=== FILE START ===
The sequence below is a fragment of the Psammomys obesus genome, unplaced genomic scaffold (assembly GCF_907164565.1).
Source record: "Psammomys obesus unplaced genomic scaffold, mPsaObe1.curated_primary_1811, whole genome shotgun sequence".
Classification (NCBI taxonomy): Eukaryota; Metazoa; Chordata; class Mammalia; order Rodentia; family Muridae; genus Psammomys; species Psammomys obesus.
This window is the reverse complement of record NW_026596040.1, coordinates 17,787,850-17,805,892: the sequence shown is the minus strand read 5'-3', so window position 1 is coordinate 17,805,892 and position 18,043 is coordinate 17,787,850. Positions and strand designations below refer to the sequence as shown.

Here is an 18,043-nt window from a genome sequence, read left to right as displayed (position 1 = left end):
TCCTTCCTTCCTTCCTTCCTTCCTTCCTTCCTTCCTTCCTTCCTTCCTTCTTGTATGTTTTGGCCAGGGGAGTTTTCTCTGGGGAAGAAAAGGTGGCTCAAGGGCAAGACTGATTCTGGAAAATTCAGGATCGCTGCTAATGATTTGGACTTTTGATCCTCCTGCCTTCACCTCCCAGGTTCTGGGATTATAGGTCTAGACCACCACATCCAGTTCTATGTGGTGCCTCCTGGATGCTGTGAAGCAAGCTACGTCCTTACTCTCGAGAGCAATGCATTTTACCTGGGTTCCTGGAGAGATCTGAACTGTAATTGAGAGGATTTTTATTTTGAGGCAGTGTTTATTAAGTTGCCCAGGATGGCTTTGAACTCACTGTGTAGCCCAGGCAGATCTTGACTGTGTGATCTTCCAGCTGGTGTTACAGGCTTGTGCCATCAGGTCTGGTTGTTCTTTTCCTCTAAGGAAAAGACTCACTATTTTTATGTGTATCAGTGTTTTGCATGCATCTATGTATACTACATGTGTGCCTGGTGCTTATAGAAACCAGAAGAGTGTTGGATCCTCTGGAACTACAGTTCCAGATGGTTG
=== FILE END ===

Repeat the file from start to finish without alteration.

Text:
The sequence below is a fragment of the Psammomys obesus genome, unplaced genomic scaffold (assembly GCF_907164565.1).
Source record: "Psammomys obesus unplaced genomic scaffold, mPsaObe1.curated_primary_1811, whole genome shotgun sequence".
Classification (NCBI taxonomy): Eukaryota; Metazoa; Chordata; class Mammalia; order Rodentia; family Muridae; genus Psammomys; species Psammomys obesus.
This window is the reverse complement of record NW_026596040.1, coordinates 17,787,850-17,805,892: the sequence shown is the minus strand read 5'-3', so window position 1 is coordinate 17,805,892 and position 18,043 is coordinate 17,787,850. Positions and strand designations below refer to the sequence as shown.

Here is an 18,043-nt window from a genome sequence, read left to right as displayed (position 1 = left end):
TCCTTCCTTCCTTCCTTCCTTCCTTCCTTCCTTCCTTCCTTCCTTCCTTCTTGTATGTTTTGGCCAGGGGAGTTTTCTCTGGGGAAGAAAAGGTGGCTCAAGGGCAAGACTGATTCTGGAAAATTCAGGATCGCTGCTAATGATTTGGACTTTTGATCCTCCTGCCTTCACCTCCCAGGTTCTGGGATTATAGGTCTAGACCACCACATCCAGTTCTATGTGGTGCCTCCTGGATGCTGTGAAGCAAGCTACGTCCTTACTCTCGAGAGCAATGCATTTTACCTGGGTTCCTGGAGAGATCTGAACTGTAATTGAGAGGATTTTTATTTTGAGGCAGTGTTTATTAAGTTGCCCAGGATGGCTTTGAACTCACTGTGTAGCCCAGGCAGATCTTGACTGTGTGATCTTCCAGCTGGTGTTACAGGCTTGTGCCATCAGGTCTGGTTGTTCTTTTCCTCTAAGGAAAAGACTCACTATTTTTATGTGTATCAGTGTTTTGCATGCATCTATGTATACTACATGTGTGCCTGGTGCTTATAGAAACCAGAAGAGTGTTGGATCCTCTGGAACTACAGTTCCAGATGGTTG